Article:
ELLs: Connecting What Students Know to What They Need to Learn

ELLs

Newly arrived English Language Learners (ELLs) bring a wealth of knowledge and background experiences to a classroom.

When students connect what they currently know to what they have to learn, the transition to learning a new language is facilitated because students link the concepts together and retain the information more easily. 

In the Get Ready! program, the unit openers provide an opportunity to put this into action.

The Unit Opener includes visual context for the theme of the unit and activates students’ prior knowledge by allowing them to think of what words and images look and sound familiar.

Students may discover cognates, or words that are similar to words in their native language.

They may see images of people or objects that they’ve come across or hear words that they recognize but were never able to make a strong enough connection to be able to understand meaning.

Get Ready! shows language in action

Furthermore, Get Ready! shows language in action by including videos that showcase the featured vocabulary or concepts in a real life situation.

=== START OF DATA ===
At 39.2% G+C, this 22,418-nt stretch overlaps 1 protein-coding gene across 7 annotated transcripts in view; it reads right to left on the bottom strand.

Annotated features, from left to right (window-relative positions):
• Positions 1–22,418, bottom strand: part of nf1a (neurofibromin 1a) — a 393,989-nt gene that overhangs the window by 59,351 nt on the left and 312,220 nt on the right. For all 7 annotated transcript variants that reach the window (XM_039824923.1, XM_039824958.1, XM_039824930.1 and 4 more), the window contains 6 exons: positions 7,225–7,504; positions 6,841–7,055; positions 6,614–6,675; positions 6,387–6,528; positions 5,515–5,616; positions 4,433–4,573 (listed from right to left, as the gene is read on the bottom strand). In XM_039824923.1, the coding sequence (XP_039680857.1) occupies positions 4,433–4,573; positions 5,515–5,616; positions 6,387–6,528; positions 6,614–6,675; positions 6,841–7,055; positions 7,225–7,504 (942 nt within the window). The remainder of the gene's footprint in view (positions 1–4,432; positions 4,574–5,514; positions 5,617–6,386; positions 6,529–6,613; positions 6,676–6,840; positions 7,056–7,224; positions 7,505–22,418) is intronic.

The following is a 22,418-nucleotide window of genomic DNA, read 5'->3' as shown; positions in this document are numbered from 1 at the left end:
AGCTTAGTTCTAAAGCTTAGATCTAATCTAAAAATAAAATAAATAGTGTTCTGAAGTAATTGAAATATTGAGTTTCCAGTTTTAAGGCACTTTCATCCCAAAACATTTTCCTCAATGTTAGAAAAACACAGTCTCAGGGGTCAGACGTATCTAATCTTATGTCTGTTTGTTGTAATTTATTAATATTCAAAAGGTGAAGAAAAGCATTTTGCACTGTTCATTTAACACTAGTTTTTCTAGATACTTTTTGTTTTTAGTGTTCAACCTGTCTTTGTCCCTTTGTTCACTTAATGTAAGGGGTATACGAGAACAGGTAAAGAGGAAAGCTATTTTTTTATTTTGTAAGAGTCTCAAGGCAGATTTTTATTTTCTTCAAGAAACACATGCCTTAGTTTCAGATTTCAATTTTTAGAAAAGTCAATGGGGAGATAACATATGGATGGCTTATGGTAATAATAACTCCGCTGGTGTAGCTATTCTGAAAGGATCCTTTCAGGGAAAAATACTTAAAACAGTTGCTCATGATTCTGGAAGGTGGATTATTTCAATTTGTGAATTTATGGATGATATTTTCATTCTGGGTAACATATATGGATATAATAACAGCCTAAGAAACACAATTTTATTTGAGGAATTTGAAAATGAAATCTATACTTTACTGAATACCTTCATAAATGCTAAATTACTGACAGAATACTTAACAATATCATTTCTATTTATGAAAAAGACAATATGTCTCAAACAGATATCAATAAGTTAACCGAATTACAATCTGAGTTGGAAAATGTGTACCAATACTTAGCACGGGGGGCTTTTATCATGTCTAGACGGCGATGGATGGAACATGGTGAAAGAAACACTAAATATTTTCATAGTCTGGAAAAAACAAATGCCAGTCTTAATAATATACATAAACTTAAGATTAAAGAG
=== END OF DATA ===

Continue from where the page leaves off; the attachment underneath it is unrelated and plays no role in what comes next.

Learners are able to see the language in a visual context and draw on their prior knowledge. Firstly to make connections to all or part of the video content.

Ideally, they can recall experiences they have had or scenes they may have seen in person, on television or in a movie.

One way that teachers can expand on these activities is by allowing students to act out the words and concepts they have learned.

Most importantly, students can work in pairs or small groups to practice and demonstrate their understanding of the words and concepts.

They can create their own videos of language in action in programs like Flipgrid, which allows students to record themselves in a private classroom grid and respond to other students’ videos.

In conclusion, this is a fun an interactive way for students to continue to gain English proficiency while maintaining a strong foundation for language acquisition. 

Read also: Working with Comprehensible Input in the English Language Learners (ELLs) Classroom

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